I am looking forward to getting my hands on IDW’s reprint of the Sixties Batman newspaper strips. Reprinted in the UK on the front cover of Smash! weekly, they -and the TV Tornado text stories- form my earliest print memories of the Gotham Guardian. I was brought up on the Adam West series before I could actually read.
This 80-pager- Batman 185 cover-dated Nov 1966- was my first experience of a Batman Giant. It was also released at the height of Bat-mania. The inside cover carries an ad for the movie and the back cover, one for the Aurora Batmobile and Batplane kits.
Inside the comic, there’s a tiny ad for “The Joker’s Original Robberies”- the very first issue of Batman bought for me. I may have got the B&B Metamorpho/ Bat-Hulk comic first though.
The theme of the issue is stories that revolve around Robin.
Batman Jr: Robin uncovers the secret of Batman’s first partner and become jealous and confused. John Vance was a school athlete whose Bat-identity was effectively a witness protection scheme. When the adult Vance joins the Dynamic Duo to wrap up the case, Robin’s anxieties are allayed.
Robin Falls in Love:…with Vera Lovely, a teenage ice skater. This is my second-favourite story: a fable about first love and the publicity-hungry media.
Robin’s New Boss: Mr. Marvel, a hooded crimefighter with fantastic weaponry is in fact an alien blackmailing Robin. This was my favourite as a kid but the alien’s “prank” now seems contrived. Roy Thomas would probably have made the antenna-sporting alien a Durlan.
The Super Boy Wonder: a slick and modern-looking short by Jim Mooney, but it isn’t as inventive or charming as any of the other stories. Robin gains super-strength when he is the amnesiac captive of a Mayan tribe. This was my very first sighting of the Whirly-Bat.
The Boy Wonder Confesses: is a masquerade to foil another blackmail plot. This is my favourite as an adult- largely for the quirky appearance of the villain, Mr. Camera.
Secret of the Ant Man: My first sighting of Ace, the Bat-Hound. Interestingly, the Henry Pym Ant Man predates the eponymous character by about a year. This doll-sized Ant Man is a crook, shrunken in a freak chemical accident. Batman is off-camera in this tale because he’s involved in an experiment featured in…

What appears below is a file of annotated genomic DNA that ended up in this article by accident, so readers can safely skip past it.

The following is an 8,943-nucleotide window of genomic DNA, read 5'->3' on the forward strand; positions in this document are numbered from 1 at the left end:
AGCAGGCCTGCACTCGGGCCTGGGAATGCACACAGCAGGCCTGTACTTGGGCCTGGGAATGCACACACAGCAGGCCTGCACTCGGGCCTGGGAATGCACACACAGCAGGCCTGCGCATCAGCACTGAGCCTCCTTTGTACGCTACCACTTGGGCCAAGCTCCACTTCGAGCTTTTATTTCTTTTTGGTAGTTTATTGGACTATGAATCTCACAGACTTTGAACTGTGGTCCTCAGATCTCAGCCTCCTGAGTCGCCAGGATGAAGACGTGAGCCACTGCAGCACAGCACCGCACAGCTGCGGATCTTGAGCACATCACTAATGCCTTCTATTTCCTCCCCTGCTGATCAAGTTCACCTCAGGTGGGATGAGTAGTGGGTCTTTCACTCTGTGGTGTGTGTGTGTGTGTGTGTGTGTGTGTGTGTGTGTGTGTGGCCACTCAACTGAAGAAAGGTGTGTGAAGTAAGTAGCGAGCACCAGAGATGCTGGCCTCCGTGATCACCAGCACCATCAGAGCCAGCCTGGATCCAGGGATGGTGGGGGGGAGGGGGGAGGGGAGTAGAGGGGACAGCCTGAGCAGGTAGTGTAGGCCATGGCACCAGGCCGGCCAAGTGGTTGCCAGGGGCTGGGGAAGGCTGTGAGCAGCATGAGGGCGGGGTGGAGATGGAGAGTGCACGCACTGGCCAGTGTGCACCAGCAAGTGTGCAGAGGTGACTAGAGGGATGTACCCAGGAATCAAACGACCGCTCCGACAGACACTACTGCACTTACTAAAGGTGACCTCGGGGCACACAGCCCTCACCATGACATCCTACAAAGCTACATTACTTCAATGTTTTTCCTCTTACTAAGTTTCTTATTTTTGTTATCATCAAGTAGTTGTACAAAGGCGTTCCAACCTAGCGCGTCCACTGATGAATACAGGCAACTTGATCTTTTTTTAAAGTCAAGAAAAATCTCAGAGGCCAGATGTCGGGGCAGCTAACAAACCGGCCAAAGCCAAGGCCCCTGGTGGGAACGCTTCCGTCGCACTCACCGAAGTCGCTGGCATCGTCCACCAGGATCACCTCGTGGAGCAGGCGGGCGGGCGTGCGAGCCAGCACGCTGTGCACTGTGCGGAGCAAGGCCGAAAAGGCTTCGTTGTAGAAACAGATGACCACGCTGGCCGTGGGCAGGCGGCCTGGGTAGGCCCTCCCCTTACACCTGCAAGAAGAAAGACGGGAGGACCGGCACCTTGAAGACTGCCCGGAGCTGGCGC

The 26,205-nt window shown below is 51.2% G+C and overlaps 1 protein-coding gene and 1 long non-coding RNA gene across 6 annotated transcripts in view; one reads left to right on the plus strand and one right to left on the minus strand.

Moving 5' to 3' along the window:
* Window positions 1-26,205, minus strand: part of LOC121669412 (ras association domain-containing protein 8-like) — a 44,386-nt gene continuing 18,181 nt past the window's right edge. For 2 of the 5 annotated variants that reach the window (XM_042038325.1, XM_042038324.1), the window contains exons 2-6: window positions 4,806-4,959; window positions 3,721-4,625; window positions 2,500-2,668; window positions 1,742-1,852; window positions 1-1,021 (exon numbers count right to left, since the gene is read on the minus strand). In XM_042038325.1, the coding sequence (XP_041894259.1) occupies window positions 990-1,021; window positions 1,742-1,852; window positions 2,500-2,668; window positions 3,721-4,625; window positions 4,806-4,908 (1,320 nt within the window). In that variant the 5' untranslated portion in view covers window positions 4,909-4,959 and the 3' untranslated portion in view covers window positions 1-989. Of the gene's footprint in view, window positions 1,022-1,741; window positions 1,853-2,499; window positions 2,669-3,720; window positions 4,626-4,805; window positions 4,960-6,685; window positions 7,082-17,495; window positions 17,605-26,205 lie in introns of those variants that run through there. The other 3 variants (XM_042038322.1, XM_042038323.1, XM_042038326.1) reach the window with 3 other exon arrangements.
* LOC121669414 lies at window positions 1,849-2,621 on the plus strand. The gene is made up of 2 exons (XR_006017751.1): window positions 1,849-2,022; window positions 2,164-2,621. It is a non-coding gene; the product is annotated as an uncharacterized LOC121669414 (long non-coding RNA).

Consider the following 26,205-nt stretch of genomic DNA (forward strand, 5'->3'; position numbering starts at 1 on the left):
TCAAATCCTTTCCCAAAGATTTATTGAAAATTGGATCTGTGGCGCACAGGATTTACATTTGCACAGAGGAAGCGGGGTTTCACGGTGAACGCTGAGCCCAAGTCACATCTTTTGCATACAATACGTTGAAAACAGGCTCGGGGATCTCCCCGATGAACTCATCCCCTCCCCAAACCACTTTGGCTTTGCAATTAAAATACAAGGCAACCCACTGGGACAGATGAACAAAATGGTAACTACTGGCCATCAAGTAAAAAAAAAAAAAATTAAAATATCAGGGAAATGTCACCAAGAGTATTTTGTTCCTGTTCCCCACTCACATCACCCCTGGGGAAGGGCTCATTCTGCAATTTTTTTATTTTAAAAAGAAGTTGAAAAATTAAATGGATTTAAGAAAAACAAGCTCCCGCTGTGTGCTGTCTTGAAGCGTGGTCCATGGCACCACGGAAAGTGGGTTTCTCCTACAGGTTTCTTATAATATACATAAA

Robin Dies at Dawn: Batman’s ordeal on an alien world of aggressive plants sees Robin killed by a living stone idol. The experience is an hallucination experienced at an astronaut testing project. But will it end the Caped Crusader’s effectiveness? This story is the springboard for Grant Morrison’s Batman RIP/ Black Glove story arc of 2008.
Often, this scrappy circus kid is the victim of misunderstandings in this collection. His adolescent emotions are prey to casual adult cruelty-although it’s often unintentional. As an orphan ( in horrible circumstances), of course Dick Grayson is insecure!
There were two other 80-page giants that loom very large in my early childhood. One featured the World’s Finest Heroes and I associate it with the long-gone Odeon picture house in Hamilton. It’s simply one of my favourite comics of all time. The second -another immortal favourite-reminds me of sunny afternoons in our back garden and the acrid stink of racing pigeon dung from my dad’s three lofts.
The prominent placement of Batman illustrates how much of an impact the character was making. I love these wild, sci-fi team-ups against robots, alien tyrants and magical monsters – although I didn’t know then how indebted they were to the wartime exploits of the JSA.
Inside the comic, I should also mention the 2-page advert for “CBS Saturdays featuring Space Ghost; Dino Boy- a cartoon I’ve never seen- and the Impossibles/Frankenstein Jr. double bill, which I loved as a preschool child:
Coming soon: yet more Batman Giants- at least four or five!
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